Restaurant Conduct Addendum

Last Thursday, I discussed a few cases of bad restaurant behavior regarding food allergies and preferences (How Not to Conduct Yourself at a Restaurant). I’d like to take this opportunity to expand on a few things.

20% treat or painful disaster?

I’m in the middle of reading Nora Gedgaudas’s Primal Body, Primal Mind, and last night I came to a section that spoke in detail about food sensitivities and how many individuals have to undertake an elimination diet to “heal” their digestive systems and reverse the damage done through years of eating the offending foods.

The urgency with which Gedgaudas talks about this made me realize that the card-carrying offender may be doing just that—eliminating foods for many months to see what the effects are. According to Gedgaudas, the elimination has to be absolute, as in, not even a molecule of gluten/casein/whatever-you’re-avoiding.

So let me say that I understand and support this effort. I didn’t come to this way of eating for those purposes, at least not directly. I have inadvertently enjoyed some improvements in several non-weight-loss-related areas (anxiety, acne, joint pain, digestive issues). For me they were sugar-free icing on a flourless cake, but I can appreciate how someone may be into Paleo eating to directly address these sorts of issues, or worse (autoimmune diseases, depression, food sensitivities).

There are a few places I draw the line though:

  1. Expecting the rest of the world to accommodate me because I’m “special”. As mentioned in a previous restaurant post (here), I’ve worked food service. These people drove me nuts. There were the minor tinkerers and then there were the I-will-use-every-component-piece-on-the-menu-to-make-my-own-creation-but-if-it’s-not-done-to-my-specifications-I-will-return-it. At some point, it turns into a big curiosity: “Why are you here?” If your dietary concerns are such that you risk a serious derailment or—banish the thought—death, you should probably write off restaurants all together. When you look at the chaos of the food industry and how restaurants actually function, you realize pretty quick that ANY trip to a restaurant will fall squarely in your 20% off-plan margin. If you are truly interested in food quality and control, you’d better take the time to cozy up to a chef or two, discuss their kitchen practices with them, and then expect to pay out the nose for the privilege. You’ll never get anything out of Chipotle that is 100% clear of SAD nasties. Sorry. Honestly, the best thing we can do is stop feeding money into that system in the first place.
  2. Lying about my dietary preferences. I will never call them “life-threatening” or an “allergy”. An allergy is a specific medical designation (click here for more). For example, lactose intolerance is not an allergy, but reacting to the urushiol in poison ivy, oak, or sumac is an allergy. I’m perhaps a bit sensitive to this because my husband sees this sort of unfounded definition escalation in the emergency room all the time. Patients mistakenly believe that it will cause everyone to take them more seriously and perhaps treat them faster, even if it doesn’t make sense in the real world. Trust me, I’m just as frustrated about the state of our dominant food paradigm and I wish restaurants and the servers who work in them were more educated about this stuff. But until that happens, we can all help by not exaggerating our issues and by working around them as politely and respectfully as possible.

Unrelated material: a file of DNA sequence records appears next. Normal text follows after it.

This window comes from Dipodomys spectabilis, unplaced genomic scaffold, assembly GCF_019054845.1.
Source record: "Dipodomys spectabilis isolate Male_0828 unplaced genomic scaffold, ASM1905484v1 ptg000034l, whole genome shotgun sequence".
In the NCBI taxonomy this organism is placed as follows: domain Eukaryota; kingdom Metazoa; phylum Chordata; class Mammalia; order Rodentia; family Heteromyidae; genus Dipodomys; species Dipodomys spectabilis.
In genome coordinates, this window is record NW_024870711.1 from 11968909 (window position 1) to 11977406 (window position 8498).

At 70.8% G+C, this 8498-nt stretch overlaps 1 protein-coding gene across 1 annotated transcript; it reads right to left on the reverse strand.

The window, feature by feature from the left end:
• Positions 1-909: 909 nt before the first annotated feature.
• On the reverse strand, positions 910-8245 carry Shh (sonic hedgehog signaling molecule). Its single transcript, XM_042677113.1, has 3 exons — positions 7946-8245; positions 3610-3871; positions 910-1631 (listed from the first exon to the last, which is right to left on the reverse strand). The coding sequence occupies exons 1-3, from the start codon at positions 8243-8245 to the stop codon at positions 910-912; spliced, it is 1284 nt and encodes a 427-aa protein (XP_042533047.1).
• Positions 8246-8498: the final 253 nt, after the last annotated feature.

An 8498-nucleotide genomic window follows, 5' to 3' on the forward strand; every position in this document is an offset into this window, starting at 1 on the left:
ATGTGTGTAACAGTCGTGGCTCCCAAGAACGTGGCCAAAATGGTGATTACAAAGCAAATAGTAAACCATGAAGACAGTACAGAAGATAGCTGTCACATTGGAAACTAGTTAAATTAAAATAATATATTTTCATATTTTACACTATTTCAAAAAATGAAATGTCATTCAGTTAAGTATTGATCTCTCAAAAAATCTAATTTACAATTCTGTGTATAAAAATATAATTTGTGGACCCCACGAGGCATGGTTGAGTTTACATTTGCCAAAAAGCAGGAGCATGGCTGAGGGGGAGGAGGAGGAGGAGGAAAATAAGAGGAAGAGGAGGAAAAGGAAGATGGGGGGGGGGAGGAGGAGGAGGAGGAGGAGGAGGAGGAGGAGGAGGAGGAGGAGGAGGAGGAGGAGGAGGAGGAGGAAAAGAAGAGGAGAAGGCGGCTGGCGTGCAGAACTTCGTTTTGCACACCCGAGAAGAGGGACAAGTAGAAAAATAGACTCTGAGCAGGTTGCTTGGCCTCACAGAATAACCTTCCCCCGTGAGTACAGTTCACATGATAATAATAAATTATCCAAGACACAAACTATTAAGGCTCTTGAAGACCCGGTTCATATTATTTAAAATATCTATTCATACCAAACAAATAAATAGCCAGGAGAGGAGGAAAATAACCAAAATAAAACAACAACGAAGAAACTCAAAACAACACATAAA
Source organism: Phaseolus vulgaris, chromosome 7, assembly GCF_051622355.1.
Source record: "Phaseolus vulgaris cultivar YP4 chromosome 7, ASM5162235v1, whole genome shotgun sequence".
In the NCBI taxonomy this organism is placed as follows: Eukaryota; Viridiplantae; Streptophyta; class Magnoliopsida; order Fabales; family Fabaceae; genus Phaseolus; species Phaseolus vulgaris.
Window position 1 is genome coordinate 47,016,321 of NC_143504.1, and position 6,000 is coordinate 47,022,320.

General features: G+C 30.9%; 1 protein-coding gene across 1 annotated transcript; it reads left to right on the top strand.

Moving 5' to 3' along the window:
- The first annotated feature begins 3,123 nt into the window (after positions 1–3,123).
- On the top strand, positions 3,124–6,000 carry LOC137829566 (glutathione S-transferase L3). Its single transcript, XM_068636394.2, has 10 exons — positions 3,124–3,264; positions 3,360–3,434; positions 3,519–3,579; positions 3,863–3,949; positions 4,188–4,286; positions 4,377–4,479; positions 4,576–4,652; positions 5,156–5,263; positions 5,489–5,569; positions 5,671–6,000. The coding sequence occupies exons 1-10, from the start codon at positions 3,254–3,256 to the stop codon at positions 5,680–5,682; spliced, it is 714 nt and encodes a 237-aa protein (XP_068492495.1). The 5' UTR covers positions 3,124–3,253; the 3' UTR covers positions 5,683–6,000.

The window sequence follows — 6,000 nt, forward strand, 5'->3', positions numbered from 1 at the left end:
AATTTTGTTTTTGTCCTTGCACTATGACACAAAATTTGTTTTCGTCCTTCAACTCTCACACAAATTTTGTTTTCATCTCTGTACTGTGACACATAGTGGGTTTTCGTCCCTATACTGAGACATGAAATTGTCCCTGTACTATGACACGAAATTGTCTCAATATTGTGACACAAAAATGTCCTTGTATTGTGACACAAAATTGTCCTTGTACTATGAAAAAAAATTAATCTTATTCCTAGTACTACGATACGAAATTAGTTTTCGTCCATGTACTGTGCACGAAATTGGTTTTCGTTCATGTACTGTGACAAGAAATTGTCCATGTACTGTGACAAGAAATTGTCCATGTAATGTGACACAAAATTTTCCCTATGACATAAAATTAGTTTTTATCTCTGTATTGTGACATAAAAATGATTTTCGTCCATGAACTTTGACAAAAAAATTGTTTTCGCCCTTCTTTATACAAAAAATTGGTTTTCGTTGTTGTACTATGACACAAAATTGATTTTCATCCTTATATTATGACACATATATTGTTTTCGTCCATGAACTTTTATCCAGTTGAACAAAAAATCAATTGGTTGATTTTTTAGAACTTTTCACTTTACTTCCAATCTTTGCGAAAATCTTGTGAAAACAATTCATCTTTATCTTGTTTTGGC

And I’m just not sure about this card (see here). I see how it could be helpful for a kitchen to reference, especially if you don’t want to rely on the server to relay the message correctly. But a part of me just feels that it’s asking too much of a privately owned business that is running on thin profit margins in the first place. As much as the industry will have to begin reckoning with guests with allergies and intolerances, it is impossible for a restaurant to anticipate every possible offender. I have a friend who had a serious reaction after eating at a restaurant, serious enough to require steroid treatment and she was sick for several days after. After talking with the restaurant, the only possible vector was that the bread may have been baked immediately after some shrimp. What’s the lesson to be learned here? Does my friend have to ask how and when shellfish are dealt with in the kitchen? Does the kitchen stop baking bread after shrimp? It just gets crazy.

As disappointing as it is for me, I completely understand why some restaurants are putting their foot down on any special requests. They have to draw a line somewhere. I mean, just imagine the list of possible requests: kosher, gluten-free, vegan, vegetarian, halal, sugar-free, sustainable, local, seasonal, dairy-free…it’s mind boggling. What would a restaurant serve that tried to please everyone? Water. And even then, it would probably have to be captured rainwater spun to produce the proper charge. (I’m not even kidding. My friends own a home where the previous owners installed an expensive German system to do just this because they didn’t like the public water supply.)

I think this is a fascinating ethical question for our eating community, especially because it so clearly divides the community into those who do this for weight loss or performance and those who have health concerns. Many of us have the luxury (or at least, so we think) of being able to “cheat” while others can’t even think about it. Hmm…sounds like a perfect opportunity for a poll!


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